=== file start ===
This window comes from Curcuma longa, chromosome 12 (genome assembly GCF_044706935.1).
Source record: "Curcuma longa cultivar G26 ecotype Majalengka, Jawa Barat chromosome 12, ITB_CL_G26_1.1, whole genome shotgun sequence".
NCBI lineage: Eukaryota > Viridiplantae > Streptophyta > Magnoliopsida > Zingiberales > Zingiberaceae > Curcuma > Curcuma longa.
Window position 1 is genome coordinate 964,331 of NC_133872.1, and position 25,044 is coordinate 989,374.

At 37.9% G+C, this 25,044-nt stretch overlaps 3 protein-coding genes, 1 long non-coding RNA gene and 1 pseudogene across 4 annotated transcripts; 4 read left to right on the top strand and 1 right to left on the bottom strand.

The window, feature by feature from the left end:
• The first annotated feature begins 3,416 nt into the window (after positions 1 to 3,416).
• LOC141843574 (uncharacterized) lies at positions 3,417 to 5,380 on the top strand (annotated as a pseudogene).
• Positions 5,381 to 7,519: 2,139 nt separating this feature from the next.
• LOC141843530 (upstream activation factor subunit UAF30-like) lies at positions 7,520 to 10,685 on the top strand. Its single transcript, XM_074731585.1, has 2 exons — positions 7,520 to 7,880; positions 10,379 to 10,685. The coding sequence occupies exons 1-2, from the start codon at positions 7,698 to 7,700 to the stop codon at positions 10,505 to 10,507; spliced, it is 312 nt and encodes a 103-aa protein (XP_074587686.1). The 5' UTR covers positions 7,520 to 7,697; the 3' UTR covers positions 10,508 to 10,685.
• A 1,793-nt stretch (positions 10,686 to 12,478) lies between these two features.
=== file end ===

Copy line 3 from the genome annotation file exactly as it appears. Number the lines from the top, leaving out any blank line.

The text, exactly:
NCBI lineage: Eukaryota > Viridiplantae > Streptophyta > Magnoliopsida > Zingiberales > Zingiberaceae > Curcuma > Curcuma longa.